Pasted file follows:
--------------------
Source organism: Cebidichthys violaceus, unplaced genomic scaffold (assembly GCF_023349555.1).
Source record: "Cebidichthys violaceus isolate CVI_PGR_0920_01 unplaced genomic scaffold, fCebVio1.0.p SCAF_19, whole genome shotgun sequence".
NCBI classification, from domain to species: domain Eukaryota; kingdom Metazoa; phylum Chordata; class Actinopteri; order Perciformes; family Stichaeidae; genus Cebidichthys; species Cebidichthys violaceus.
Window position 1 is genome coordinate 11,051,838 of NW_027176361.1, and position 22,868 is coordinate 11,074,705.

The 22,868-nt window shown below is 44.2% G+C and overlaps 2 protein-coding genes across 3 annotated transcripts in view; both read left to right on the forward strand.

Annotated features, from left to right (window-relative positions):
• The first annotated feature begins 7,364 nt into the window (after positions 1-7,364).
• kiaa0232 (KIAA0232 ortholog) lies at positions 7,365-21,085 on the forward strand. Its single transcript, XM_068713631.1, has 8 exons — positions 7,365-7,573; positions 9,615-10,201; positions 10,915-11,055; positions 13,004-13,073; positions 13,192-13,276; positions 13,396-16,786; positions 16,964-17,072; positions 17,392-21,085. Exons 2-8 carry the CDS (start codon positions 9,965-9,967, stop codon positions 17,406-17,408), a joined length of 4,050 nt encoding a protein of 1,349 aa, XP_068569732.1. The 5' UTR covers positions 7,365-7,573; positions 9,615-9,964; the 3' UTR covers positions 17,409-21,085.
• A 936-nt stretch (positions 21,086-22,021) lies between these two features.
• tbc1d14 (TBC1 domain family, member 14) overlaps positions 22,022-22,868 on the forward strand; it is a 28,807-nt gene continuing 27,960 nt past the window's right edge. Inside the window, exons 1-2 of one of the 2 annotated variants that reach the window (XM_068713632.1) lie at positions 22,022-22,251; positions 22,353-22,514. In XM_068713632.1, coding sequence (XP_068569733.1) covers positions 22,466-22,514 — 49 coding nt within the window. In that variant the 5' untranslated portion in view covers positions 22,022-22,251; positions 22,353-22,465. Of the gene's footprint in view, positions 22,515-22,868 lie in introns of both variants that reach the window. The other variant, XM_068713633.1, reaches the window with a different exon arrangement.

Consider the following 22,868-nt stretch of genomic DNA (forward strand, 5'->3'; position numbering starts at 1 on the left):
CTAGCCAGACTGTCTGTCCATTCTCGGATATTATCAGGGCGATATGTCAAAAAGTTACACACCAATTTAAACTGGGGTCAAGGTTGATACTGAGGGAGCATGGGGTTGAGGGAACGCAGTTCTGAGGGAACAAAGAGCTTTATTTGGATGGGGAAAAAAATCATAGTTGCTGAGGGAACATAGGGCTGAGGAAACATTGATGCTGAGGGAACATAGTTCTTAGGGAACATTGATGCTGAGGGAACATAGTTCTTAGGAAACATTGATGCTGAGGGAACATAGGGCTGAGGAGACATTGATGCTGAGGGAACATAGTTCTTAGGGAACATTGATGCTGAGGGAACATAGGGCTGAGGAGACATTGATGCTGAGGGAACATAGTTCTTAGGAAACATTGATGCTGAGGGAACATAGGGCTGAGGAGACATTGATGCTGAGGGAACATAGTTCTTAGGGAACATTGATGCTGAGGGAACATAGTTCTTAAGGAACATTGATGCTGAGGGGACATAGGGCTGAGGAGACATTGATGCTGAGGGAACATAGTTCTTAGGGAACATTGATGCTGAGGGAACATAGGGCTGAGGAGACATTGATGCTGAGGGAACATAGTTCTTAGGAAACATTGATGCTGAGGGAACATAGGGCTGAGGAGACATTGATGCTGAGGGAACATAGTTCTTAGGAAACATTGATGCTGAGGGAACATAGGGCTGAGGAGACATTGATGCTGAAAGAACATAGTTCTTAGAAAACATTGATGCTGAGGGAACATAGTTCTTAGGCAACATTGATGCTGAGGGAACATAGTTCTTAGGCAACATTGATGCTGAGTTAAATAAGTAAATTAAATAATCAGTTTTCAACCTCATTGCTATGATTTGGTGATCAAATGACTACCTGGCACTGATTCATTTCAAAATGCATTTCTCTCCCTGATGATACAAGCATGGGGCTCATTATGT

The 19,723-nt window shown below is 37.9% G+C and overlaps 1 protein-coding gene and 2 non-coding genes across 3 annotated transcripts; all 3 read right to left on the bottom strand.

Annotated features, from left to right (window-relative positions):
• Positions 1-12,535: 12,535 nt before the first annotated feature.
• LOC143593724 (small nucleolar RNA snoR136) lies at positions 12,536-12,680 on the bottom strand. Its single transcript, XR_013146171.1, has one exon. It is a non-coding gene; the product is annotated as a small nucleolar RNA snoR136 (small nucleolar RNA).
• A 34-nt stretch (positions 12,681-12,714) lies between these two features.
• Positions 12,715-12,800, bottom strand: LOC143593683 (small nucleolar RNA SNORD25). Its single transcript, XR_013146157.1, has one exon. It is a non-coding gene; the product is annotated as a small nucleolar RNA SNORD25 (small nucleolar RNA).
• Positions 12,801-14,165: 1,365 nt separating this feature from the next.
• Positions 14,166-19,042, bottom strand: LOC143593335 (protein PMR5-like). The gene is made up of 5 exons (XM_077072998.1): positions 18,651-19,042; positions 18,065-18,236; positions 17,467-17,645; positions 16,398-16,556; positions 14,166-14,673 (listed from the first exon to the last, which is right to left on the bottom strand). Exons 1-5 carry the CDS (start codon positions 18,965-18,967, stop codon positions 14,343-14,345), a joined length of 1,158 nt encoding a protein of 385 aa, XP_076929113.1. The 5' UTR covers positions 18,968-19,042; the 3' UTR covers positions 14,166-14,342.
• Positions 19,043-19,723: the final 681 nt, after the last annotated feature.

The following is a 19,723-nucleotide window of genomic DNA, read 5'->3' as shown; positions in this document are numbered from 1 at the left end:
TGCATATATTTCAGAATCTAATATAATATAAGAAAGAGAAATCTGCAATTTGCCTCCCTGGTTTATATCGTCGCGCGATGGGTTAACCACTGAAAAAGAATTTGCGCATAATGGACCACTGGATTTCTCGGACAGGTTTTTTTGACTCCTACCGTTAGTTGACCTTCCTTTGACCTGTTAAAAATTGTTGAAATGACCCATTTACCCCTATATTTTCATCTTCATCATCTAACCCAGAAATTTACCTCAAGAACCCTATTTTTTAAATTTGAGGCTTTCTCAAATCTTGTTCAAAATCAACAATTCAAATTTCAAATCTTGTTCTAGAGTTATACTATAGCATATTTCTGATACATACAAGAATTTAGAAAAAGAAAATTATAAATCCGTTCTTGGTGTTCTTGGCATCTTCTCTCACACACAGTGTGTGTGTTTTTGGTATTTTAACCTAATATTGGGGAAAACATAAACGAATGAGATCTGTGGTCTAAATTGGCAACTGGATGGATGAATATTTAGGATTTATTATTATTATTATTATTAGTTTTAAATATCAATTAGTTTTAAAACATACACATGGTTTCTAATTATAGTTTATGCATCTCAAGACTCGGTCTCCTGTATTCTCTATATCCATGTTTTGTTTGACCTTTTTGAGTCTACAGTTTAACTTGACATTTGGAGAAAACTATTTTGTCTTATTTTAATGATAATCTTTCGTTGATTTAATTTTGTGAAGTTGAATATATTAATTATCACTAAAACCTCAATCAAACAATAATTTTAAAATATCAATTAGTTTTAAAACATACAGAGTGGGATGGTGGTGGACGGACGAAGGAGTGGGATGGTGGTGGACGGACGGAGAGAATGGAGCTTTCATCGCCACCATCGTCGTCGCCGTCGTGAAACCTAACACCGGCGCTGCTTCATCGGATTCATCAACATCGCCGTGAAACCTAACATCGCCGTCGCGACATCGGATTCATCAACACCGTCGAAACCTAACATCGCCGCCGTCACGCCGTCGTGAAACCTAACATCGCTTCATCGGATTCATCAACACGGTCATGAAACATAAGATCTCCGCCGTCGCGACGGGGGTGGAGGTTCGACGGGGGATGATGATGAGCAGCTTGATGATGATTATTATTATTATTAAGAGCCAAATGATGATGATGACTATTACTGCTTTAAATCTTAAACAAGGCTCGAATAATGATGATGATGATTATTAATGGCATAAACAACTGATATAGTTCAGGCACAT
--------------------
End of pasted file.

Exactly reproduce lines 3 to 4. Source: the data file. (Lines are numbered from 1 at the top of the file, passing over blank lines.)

NCBI classification, from domain to species: domain Eukaryota; kingdom Metazoa; phylum Chordata; class Actinopteri; order Perciformes; family Stichaeidae; genus Cebidichthys; species Cebidichthys violaceus.
Window position 1 is genome coordinate 11,051,838 of NW_027176361.1, and position 22,868 is coordinate 11,074,705.